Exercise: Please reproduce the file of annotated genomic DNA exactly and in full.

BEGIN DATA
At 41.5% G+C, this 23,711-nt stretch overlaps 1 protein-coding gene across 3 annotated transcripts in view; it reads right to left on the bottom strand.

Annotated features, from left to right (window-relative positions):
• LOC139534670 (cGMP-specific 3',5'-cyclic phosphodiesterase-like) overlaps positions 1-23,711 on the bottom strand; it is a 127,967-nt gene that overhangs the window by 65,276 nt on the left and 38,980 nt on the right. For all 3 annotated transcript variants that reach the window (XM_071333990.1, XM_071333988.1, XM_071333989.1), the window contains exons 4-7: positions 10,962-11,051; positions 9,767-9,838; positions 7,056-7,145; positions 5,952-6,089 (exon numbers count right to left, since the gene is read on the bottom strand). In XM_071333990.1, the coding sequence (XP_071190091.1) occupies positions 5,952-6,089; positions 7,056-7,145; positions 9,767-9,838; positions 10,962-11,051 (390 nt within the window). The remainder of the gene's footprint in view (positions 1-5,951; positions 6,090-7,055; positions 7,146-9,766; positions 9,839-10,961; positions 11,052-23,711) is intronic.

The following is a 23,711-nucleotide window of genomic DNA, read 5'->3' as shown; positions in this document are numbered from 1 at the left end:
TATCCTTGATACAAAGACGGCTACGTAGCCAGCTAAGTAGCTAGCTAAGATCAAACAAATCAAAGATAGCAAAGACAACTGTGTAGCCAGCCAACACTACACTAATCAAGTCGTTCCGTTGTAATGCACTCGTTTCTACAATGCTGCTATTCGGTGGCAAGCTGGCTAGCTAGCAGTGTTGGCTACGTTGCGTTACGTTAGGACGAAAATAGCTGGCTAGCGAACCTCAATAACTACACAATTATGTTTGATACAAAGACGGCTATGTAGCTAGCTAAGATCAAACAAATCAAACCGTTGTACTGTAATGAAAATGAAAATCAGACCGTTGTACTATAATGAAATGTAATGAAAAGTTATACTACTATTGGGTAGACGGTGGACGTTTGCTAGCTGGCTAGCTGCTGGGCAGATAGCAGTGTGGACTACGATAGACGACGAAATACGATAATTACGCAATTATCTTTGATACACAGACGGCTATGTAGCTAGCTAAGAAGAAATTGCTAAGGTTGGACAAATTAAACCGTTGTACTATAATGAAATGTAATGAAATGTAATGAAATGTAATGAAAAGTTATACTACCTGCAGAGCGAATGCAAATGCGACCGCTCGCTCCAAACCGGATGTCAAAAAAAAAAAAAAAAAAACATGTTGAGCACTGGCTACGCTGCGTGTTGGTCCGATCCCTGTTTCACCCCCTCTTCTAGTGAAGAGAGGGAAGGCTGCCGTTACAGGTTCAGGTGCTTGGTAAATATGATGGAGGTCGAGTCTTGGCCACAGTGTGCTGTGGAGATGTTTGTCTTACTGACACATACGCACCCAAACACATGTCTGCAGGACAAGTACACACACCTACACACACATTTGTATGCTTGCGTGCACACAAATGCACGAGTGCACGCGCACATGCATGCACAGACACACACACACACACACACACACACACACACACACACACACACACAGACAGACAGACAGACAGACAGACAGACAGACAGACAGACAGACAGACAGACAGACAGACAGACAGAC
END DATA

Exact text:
At 41.5% G+C, this 23,711-nt stretch overlaps 1 protein-coding gene across 3 annotated transcripts in view; it reads right to left on the bottom strand.

Annotated features, from left to right (window-relative positions):
• LOC139534670 (cGMP-specific 3',5'-cyclic phosphodiesterase-like) overlaps positions 1-23,711 on the bottom strand; it is a 127,967-nt gene that overhangs the window by 65,276 nt on the left and 38,980 nt on the right. For all 3 annotated transcript variants that reach the window (XM_071333990.1, XM_071333988.1, XM_071333989.1), the window contains exons 4-7: positions 10,962-11,051; positions 9,767-9,838; positions 7,056-7,145; positions 5,952-6,089 (exon numbers count right to left, since the gene is read on the bottom strand). In XM_071333990.1, the coding sequence (XP_071190091.1) occupies positions 5,952-6,089; positions 7,056-7,145; positions 9,767-9,838; positions 10,962-11,051 (390 nt within the window). The remainder of the gene's footprint in view (positions 1-5,951; positions 6,090-7,055; positions 7,146-9,766; positions 9,839-10,961; positions 11,052-23,711) is intronic.

The following is a 23,711-nucleotide window of genomic DNA, read 5'->3' as shown; positions in this document are numbered from 1 at the left end:
TATCCTTGATACAAAGACGGCTACGTAGCCAGCTAAGTAGCTAGCTAAGATCAAACAAATCAAAGATAGCAAAGACAACTGTGTAGCCAGCCAACACTACACTAATCAAGTCGTTCCGTTGTAATGCACTCGTTTCTACAATGCTGCTATTCGGTGGCAAGCTGGCTAGCTAGCAGTGTTGGCTACGTTGCGTTACGTTAGGACGAAAATAGCTGGCTAGCGAACCTCAATAACTACACAATTATGTTTGATACAAAGACGGCTATGTAGCTAGCTAAGATCAAACAAATCAAACCGTTGTACTGTAATGAAAATGAAAATCAGACCGTTGTACTATAATGAAATGTAATGAAAAGTTATACTACTATTGGGTAGACGGTGGACGTTTGCTAGCTGGCTAGCTGCTGGGCAGATAGCAGTGTGGACTACGATAGACGACGAAATACGATAATTACGCAATTATCTTTGATACACAGACGGCTATGTAGCTAGCTAAGAAGAAATTGCTAAGGTTGGACAAATTAAACCGTTGTACTATAATGAAATGTAATGAAATGTAATGAAATGTAATGAAAAGTTATACTACCTGCAGAGCGAATGCAAATGCGACCGCTCGCTCCAAACCGGATGTCAAAAAAAAAAAAAAAAAAACATGTTGAGCACTGGCTACGCTGCGTGTTGGTCCGATCCCTGTTTCACCCCCTCTTCTAGTGAAGAGAGGGAAGGCTGCCGTTACAGGTTCAGGTGCTTGGTAAATATGATGGAGGTCGAGTCTTGGCCACAGTGTGCTGTGGAGATGTTTGTCTTACTGACACATACGCACCCAAACACATGTCTGCAGGACAAGTACACACACCTACACACACATTTGTATGCTTGCGTGCACACAAATGCACGAGTGCACGCGCACATGCATGCACAGACACACACACACACACACACACACACACACACACACACACACACACAGACAGACAGACAGACAGACAGACAGACAGACAGACAGACAGACAGACAGACAGACAGACAGACAGAC